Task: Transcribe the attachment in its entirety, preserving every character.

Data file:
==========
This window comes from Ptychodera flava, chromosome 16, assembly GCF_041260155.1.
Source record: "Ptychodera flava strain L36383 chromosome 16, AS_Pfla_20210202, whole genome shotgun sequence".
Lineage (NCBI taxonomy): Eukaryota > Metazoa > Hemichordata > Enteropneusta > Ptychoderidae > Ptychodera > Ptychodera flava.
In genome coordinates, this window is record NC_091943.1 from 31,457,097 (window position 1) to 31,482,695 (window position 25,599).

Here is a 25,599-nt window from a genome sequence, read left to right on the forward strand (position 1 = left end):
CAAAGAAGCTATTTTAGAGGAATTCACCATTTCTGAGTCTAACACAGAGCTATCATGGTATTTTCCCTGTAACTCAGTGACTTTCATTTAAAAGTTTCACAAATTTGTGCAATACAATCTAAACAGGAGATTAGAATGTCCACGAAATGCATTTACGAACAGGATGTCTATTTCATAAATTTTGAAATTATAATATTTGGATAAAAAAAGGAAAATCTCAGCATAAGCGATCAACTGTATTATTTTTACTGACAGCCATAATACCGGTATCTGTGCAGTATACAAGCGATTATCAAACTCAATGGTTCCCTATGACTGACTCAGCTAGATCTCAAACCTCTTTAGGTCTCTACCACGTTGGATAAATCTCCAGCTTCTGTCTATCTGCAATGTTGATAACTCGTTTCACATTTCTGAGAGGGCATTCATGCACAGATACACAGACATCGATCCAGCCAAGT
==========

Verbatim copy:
This window comes from Ptychodera flava, chromosome 16, assembly GCF_041260155.1.
Source record: "Ptychodera flava strain L36383 chromosome 16, AS_Pfla_20210202, whole genome shotgun sequence".
Lineage (NCBI taxonomy): Eukaryota > Metazoa > Hemichordata > Enteropneusta > Ptychoderidae > Ptychodera > Ptychodera flava.
In genome coordinates, this window is record NC_091943.1 from 31,457,097 (window position 1) to 31,482,695 (window position 25,599).

Here is a 25,599-nt window from a genome sequence, read left to right on the forward strand (position 1 = left end):
CAAAGAAGCTATTTTAGAGGAATTCACCATTTCTGAGTCTAACACAGAGCTATCATGGTATTTTCCCTGTAACTCAGTGACTTTCATTTAAAAGTTTCACAAATTTGTGCAATACAATCTAAACAGGAGATTAGAATGTCCACGAAATGCATTTACGAACAGGATGTCTATTTCATAAATTTTGAAATTATAATATTTGGATAAAAAAAGGAAAATCTCAGCATAAGCGATCAACTGTATTATTTTTACTGACAGCCATAATACCGGTATCTGTGCAGTATACAAGCGATTATCAAACTCAATGGTTCCCTATGACTGACTCAGCTAGATCTCAAACCTCTTTAGGTCTCTACCACGTTGGATAAATCTCCAGCTTCTGTCTATCTGCAATGTTGATAACTCGTTTCACATTTCTGAGAGGGCATTCATGCACAGATACACAGACATCGATCCAGCCAAGT